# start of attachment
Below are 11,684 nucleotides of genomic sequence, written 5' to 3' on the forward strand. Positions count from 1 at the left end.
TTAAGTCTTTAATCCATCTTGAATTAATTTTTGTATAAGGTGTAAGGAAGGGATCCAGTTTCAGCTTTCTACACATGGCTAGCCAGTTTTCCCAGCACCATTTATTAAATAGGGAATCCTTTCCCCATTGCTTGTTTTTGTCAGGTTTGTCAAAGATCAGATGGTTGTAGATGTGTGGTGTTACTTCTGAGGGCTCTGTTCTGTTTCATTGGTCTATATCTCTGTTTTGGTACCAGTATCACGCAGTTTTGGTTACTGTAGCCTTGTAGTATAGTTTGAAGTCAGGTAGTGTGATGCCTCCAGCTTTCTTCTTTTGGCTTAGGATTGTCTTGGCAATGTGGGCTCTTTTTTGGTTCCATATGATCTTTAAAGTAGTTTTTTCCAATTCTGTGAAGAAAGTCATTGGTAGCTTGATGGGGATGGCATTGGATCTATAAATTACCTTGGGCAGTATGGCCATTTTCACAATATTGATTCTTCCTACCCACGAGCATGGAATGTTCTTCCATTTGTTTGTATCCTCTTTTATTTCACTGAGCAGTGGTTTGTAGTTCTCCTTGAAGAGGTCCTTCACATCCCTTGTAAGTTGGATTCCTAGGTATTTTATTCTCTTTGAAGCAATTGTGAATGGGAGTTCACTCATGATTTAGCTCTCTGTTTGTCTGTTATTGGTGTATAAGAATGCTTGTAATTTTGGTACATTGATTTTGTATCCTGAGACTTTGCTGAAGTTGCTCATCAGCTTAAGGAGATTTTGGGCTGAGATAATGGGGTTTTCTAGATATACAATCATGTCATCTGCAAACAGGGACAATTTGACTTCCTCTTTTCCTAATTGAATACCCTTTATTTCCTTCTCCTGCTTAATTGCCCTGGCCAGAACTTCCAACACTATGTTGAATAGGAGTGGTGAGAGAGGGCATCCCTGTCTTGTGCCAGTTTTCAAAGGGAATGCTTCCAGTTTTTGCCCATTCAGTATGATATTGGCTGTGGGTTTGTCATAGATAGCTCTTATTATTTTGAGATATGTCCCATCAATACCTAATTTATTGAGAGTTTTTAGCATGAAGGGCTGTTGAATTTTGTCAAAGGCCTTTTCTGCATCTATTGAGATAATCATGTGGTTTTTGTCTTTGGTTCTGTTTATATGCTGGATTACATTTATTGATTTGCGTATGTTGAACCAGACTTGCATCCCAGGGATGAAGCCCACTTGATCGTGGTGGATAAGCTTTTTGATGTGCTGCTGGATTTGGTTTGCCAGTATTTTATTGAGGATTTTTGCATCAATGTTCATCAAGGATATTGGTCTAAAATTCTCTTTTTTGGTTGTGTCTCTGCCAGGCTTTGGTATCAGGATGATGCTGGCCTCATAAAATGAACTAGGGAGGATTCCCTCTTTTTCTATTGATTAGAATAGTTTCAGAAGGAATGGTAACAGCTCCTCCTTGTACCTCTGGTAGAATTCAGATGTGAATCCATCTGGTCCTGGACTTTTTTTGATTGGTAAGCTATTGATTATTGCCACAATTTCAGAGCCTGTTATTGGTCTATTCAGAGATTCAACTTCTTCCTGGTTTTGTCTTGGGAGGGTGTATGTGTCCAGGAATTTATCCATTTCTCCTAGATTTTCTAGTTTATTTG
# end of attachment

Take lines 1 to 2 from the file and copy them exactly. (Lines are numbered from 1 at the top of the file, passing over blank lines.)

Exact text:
Below are 11,684 nucleotides of genomic sequence, written 5' to 3' on the forward strand. Positions count from 1 at the left end.
TTAAGTCTTTAATCCATCTTGAATTAATTTTTGTATAAGGTGTAAGGAAGGGATCCAGTTTCAGCTTTCTACACATGGCTAGCCAGTTTTCCCAGCACCATTTATTAAATAGGGAATCCTTTCCCCATTGCTTGTTTTTGTCAGGTTTGTCAAAGATCAGATGGTTGTAGATGTGTGGTGTTACTTCTGAGGGCTCTGTTCTGTTTCATTGGTCTATATCTCTGTTTTGGTACCAGTATCACGCAGTTTTGGTTACTGTAGCCTTGTAGTATAGTTTGAAGTCAGGTAGTGTGATGCCTCCAGCTTTCTTCTTTTGGCTTAGGATTGTCTTGGCAATGTGGGCTCTTTTTTGGTTCCATATGATCTTTAAAGTAGTTTTTTCCAATTCTGTGAAGAAAGTCATTGGTAGCTTGATGGGGATGGCATTGGATCTATAAATTACCTTGGGCAGTATGGCCATTTTCACAATATTGATTCTTCCTACCCACGAGCATGGAATGTTCTTCCATTTGTTTGTATCCTCTTTTATTTCACTGAGCAGTGGTTTGTAGTTCTCCTTGAAGAGGTCCTTCACATCCCTTGTAAGTTGGATTCCTAGGTATTTTATTCTCTTTGAAGCAATTGTGAATGGGAGTTCACTCATGATTTAGCTCTCTGTTTGTCTGTTATTGGTGTATAAGAATGCTTGTAATTTTGGTACATTGATTTTGTATCCTGAGACTTTGCTGAAGTTGCTCATCAGCTTAAGGAGATTTTGGGCTGAGATAATGGGGTTTTCTAGATATACAATCATGTCATCTGCAAACAGGGACAATTTGACTTCCTCTTTTCCTAATTGAATACCCTTTATTTCCTTCTCCTGCTTAATTGCCCTGGCCAGAACTTCCAACACTATGTTGAATAGGAGTGGTGAGAGAGGGCATCCCTGTCTTGTGCCAGTTTTCAAAGGGAATGCTTCCAGTTTTTGCCCATTCAGTATGATATTGGCTGTGGGTTTGTCATAGATAGCTCTTATTATTTTGAGATATGTCCCATCAATACCTAATTTATTGAGAGTTTTTAGCATGAAGGGCTGTTGAATTTTGTCAAAGGCCTTTTCTGCATCTATTGAGATAATCATGTGGTTTTTGTCTTTGGTTCTGTTTATATGCTGGATTACATTTATTGATTTGCGTATGTTGAACCAGACTTGCATCCCAGGGATGAAGCCCACTTGATCGTGGTGGATAAGCTTTTTGATGTGCTGCTGGATTTGGTTTGCCAGTATTTTATTGAGGATTTTTGCATCAATGTTCATCAAGGATATTGGTCTAAAATTCTCTTTTTTGGTTGTGTCTCTGCCAGGCTTTGGTATCAGGATGATGCTGGCCTCATAAAATGAACTAGGGAGGATTCCCTCTTTTTCTATTGATTAGAATAGTTTCAGAAGGAATGGTAACAGCTCCTCCTTGTACCTCTGGTAGAATTCAGATGTGAATCCATCTGGTCCTGGACTTTTTTTGATTGGTAAGCTATTGATTATTGCCACAATTTCAGAGCCTGTTATTGGTCTATTCAGAGATTCAACTTCTTCCTGGTTTTGTCTTGGGAGGGTGTATGTGTCCAGGAATTTATCCATTTCTCCTAGATTTTCTAGTTTATTTG